Hence we see aggression before we recognise forbearance, intervention before restraint. The actions of the few taint the whole. When mistakes occur, they do so in the full glare of public attention. And they result in instant judgements. Such was the case when the police cleared a crowd of women around the bandstand in Clapham Common after the vigil for Sarah Everard. The optics were bad. Almost immediately there were calls from all manner of sources including senior politicians for Cressida Dick, the head of the Metropolitan Police, to resign.

I’m glad she didn’t, for more than one reason. First, insensitive enforcement of the law is not a crime. Nor is it gross misconduct, which would normally be grounds for dismissal. Second, asking her to step down would have sent a message that senior police officers should never have the opportunity to reflect on events, learn from them and fix what is broken. And third, even if she went, would there have been any assurance that the person who replaced her would be any more effective? We should also recognise that there are circumstances when the police are damned if they do, and damned if they don’t.

Perhaps we also sometimes forget that our police are not just in the business of law enforcement. To an extent, they’re like Janus, the two-faced Roman god (above) who looks to the future and the past at the same time. Not only are they tasked with responding to crimes that have been committed, but they are there to keep us safe. We often tend to forget that when a road traffic accident happens, the police are often first to the scene, providing first aid and sympathy to the injured and making sure that oncoming traffic slows down. We also don’t appreciate their role in counter-terrorism, as they work with the security service to pre-empt attacks. And more recently, when armed response teams deploy quickly to limit casualties of shootings and knife crimes.

When they fail to keep us safe, as happened at Hillsborough football stadium in 1989, or when an innocent Brazilian electrician was mistakenly identified as a terrorist and shot in 2005, there are massive outcries. Yet every day people have cause to be grateful for acts of kindness and courage by ordinary police officers that go uncelebrated.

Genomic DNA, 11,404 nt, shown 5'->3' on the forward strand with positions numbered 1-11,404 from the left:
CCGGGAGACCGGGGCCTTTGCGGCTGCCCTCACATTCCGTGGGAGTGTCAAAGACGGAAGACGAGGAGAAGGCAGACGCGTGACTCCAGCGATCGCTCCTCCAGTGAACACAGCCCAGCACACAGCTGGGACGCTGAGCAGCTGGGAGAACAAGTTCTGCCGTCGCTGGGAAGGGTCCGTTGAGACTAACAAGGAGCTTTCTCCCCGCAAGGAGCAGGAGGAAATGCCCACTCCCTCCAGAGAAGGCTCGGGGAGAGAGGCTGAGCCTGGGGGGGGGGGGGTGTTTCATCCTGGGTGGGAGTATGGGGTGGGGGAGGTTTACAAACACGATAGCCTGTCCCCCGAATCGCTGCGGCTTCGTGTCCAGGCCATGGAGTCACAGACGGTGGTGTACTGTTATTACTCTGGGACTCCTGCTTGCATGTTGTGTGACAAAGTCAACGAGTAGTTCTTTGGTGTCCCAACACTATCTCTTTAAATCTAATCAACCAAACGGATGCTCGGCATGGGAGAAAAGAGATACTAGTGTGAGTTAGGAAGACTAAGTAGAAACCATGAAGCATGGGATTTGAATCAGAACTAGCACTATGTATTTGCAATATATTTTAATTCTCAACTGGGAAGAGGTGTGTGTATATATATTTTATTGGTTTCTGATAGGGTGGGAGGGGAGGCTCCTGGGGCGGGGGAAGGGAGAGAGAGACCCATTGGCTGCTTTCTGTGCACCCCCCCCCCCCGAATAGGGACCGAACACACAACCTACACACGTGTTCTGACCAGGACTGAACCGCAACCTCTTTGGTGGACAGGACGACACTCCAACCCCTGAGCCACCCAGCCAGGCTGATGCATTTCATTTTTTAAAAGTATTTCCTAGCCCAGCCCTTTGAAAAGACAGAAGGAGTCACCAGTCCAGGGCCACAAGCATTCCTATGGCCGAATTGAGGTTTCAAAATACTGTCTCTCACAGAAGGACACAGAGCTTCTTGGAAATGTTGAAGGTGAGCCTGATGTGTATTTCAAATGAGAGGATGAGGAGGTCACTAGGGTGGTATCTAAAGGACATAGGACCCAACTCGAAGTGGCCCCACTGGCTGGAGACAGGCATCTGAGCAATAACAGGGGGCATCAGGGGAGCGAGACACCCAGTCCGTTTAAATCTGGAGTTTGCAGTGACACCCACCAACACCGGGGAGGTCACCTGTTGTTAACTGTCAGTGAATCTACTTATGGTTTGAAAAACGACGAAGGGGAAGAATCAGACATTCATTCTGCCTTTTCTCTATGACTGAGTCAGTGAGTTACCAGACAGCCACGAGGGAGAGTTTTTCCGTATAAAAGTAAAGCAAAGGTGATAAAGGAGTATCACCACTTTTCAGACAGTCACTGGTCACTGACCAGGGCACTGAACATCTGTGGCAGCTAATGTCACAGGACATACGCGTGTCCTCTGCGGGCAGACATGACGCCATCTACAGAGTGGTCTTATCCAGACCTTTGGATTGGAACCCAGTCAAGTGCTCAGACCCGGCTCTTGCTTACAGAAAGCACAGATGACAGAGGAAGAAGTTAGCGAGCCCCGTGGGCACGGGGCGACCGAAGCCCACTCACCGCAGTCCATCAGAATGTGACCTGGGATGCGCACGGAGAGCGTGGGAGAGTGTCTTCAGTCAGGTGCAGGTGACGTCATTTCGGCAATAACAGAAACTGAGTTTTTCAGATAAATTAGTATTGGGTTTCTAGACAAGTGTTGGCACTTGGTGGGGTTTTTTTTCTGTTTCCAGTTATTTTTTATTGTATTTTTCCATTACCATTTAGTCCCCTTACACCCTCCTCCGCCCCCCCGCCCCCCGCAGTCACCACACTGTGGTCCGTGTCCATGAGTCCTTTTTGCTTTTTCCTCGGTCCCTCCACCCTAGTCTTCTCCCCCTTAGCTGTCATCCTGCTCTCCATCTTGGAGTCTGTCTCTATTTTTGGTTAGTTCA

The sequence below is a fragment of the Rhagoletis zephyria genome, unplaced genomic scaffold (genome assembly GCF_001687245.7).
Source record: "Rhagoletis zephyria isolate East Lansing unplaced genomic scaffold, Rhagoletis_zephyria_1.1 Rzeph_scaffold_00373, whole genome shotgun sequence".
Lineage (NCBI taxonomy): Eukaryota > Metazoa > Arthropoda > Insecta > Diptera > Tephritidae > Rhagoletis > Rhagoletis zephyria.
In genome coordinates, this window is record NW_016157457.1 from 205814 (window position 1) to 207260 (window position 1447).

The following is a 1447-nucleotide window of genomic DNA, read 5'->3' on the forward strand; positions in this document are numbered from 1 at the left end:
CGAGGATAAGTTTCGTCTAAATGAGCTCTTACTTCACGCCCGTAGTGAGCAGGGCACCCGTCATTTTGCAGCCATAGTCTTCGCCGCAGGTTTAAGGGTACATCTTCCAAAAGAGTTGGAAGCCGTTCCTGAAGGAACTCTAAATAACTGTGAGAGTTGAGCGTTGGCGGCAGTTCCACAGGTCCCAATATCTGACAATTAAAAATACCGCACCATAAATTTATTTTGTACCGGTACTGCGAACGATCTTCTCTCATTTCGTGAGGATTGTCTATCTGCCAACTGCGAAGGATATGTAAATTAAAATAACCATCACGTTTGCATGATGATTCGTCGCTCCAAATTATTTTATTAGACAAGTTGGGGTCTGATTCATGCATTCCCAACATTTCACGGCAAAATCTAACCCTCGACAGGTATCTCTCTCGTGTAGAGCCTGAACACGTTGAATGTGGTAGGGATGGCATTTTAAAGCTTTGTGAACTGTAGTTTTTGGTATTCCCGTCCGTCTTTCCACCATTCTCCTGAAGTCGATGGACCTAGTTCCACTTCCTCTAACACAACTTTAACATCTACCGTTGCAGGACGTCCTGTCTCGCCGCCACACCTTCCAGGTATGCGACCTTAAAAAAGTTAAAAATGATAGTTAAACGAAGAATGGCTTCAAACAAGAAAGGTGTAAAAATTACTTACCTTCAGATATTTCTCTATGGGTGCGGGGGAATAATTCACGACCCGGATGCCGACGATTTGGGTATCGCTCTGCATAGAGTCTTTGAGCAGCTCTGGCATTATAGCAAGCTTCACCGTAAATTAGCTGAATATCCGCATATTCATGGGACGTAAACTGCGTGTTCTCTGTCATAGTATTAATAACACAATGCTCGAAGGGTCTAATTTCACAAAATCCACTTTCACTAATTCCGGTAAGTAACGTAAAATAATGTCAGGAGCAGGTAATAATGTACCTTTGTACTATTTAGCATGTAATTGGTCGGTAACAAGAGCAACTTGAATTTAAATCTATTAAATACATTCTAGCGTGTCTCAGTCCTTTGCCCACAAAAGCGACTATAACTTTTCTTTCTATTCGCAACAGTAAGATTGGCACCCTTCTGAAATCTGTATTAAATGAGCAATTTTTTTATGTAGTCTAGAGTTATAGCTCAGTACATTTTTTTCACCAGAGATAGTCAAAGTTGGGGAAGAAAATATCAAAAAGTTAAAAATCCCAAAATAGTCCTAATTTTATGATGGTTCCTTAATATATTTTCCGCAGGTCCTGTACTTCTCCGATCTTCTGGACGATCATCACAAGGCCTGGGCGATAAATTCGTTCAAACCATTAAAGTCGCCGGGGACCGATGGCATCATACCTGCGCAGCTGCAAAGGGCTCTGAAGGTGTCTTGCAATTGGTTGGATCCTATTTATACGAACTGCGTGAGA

Which way was Janus looking when hundreds of people, with barely a facemask in sight, took to the streets to protest against the lockdown, and when groups of protesters, masked and hooded, went on the offensive against the police in Bristol? Were they responding to crimes committed, protecting the public or caught in a circular dance in which the need to enforce and protect stemmed directly from their own presence?

My favourite former police officer will probably be looking on with a wry smile. He will remember the protests of the seventies, the IRA, the Angry Brigade and the miner’s strike. Nothing new under the sun, he might say. I’m not speaking for him, but he might also reflect that the police are often as not the fall guys, made to look like the baddies by laws passed not by them, but by politicians who are happy to talk the talk but are conspicuously absent from the places where their decisions are implemented. Boris Johnson might be happy to exhibit himself at vaccination centres, but you won’t find Priti Patel, our Home Secretary, locked down in a police station where Kill the Bill protesters are breaking the windows.

Back in my days of relative innocence, when I was a student, about the same age as some of the people who rioted in Bristol, the main bugbear within the police among my peers, for reasons that should be obvious, was the drug squad. Then, as the seventies grew darker, the strikes grew more aggressive, the bombs ripped through pubs and the decade ended with a winter of discontent, the dynamics and priorities of law enforcement changed.

We are living through a similar, if not more extreme, time. As in the seventies, the police are struggling to keep up with the changes in society, because they are not the masters. For that reason, they will always be behind the curve. There may be many areas in which they can bring themselves closer to the leading edge. It might be trite to suggest that if they ever get there it will be because we’ve become a police state. You could also argue that the Police, Crime, Sentencing and Courts Bill currently going through Parliament takes us closer to that point by further limiting the circumstances under which we’re free to protest. But nobody who has lived in a police state, as I have, would argue that we’re close to that point today.

Earlier in this post, I listed a number of possible reasons why the British police are not currently held in the highest esteem. The truth is that they will never please or satisfy everybody. But perhaps it would help if for a moment we considered life without them. And instead of shouting, bludgeoning and demanding resignations, perhaps we should be more vocal in expressing appreciation when it’s due, and more objective when demanding improvements, not just from the police themselves, but from their political masters.

The last thing we need is an embattled subculture whose loyalties are principally to their own, because for policing to work, there needs to be a mutual dependence, wherein we rely on them and they on us. Or better than that, a common purpose that transcends the them and us and binds us together in a time of crisis.

Chance would be a fine thing, I guess, but not a bad objective to keep in mind.

From → Social, UK